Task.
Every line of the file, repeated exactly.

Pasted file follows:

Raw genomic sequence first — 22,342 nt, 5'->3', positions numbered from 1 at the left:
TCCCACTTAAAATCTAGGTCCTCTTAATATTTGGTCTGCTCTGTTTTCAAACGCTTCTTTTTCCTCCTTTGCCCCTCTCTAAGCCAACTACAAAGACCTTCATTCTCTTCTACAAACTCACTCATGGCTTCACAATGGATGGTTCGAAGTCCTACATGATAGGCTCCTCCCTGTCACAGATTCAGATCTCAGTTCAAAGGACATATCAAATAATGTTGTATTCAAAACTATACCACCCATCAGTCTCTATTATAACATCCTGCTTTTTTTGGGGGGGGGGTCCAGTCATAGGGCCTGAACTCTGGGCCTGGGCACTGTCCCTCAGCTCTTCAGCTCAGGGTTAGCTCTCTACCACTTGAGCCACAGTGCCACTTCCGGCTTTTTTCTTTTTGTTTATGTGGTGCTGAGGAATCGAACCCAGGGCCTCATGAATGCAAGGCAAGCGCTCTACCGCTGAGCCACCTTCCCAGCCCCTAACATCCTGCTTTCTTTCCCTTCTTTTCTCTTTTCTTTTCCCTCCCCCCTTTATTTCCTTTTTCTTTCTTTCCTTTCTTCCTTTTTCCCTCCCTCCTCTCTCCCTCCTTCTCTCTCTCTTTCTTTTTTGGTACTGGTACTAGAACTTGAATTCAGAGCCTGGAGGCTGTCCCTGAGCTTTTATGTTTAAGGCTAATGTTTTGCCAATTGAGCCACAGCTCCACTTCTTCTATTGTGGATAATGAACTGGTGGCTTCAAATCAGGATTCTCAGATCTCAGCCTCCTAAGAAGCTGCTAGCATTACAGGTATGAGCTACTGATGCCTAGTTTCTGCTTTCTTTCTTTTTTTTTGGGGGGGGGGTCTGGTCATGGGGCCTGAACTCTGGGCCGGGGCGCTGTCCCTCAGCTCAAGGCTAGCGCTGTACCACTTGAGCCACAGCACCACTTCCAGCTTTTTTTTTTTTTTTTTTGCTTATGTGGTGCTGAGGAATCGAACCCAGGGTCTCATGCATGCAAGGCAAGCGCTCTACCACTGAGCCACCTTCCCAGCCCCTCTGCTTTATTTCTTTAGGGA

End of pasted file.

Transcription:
Raw genomic sequence first — 22,342 nt, 5'->3', positions numbered from 1 at the left:
TCCCACTTAAAATCTAGGTCCTCTTAATATTTGGTCTGCTCTGTTTTCAAACGCTTCTTTTTCCTCCTTTGCCCCTCTCTAAGCCAACTACAAAGACCTTCATTCTCTTCTACAAACTCACTCATGGCTTCACAATGGATGGTTCGAAGTCCTACATGATAGGCTCCTCCCTGTCACAGATTCAGATCTCAGTTCAAAGGACATATCAAATAATGTTGTATTCAAAACTATACCACCCATCAGTCTCTATTATAACATCCTGCTTTTTTTGGGGGGGGGGTCCAGTCATAGGGCCTGAACTCTGGGCCTGGGCACTGTCCCTCAGCTCTTCAGCTCAGGGTTAGCTCTCTACCACTTGAGCCACAGTGCCACTTCCGGCTTTTTTCTTTTTGTTTATGTGGTGCTGAGGAATCGAACCCAGGGCCTCATGAATGCAAGGCAAGCGCTCTACCGCTGAGCCACCTTCCCAGCCCCTAACATCCTGCTTTCTTTCCCTTCTTTTCTCTTTTCTTTTCCCTCCCCCCTTTATTTCCTTTTTCTTTCTTTCCTTTCTTCCTTTTTCCCTCCCTCCTCTCTCCCTCCTTCTCTCTCTCTTTCTTTTTTGGTACTGGTACTAGAACTTGAATTCAGAGCCTGGAGGCTGTCCCTGAGCTTTTATGTTTAAGGCTAATGTTTTGCCAATTGAGCCACAGCTCCACTTCTTCTATTGTGGATAATGAACTGGTGGCTTCAAATCAGGATTCTCAGATCTCAGCCTCCTAAGAAGCTGCTAGCATTACAGGTATGAGCTACTGATGCCTAGTTTCTGCTTTCTTTCTTTTTTTTTGGGGGGGGGGTCTGGTCATGGGGCCTGAACTCTGGGCCGGGGCGCTGTCCCTCAGCTCAAGGCTAGCGCTGTACCACTTGAGCCACAGCACCACTTCCAGCTTTTTTTTTTTTTTTTTTGCTTATGTGGTGCTGAGGAATCGAACCCAGGGTCTCATGCATGCAAGGCAAGCGCTCTACCACTGAGCCACCTTCCCAGCCCCTCTGCTTTATTTCTTTAGGGA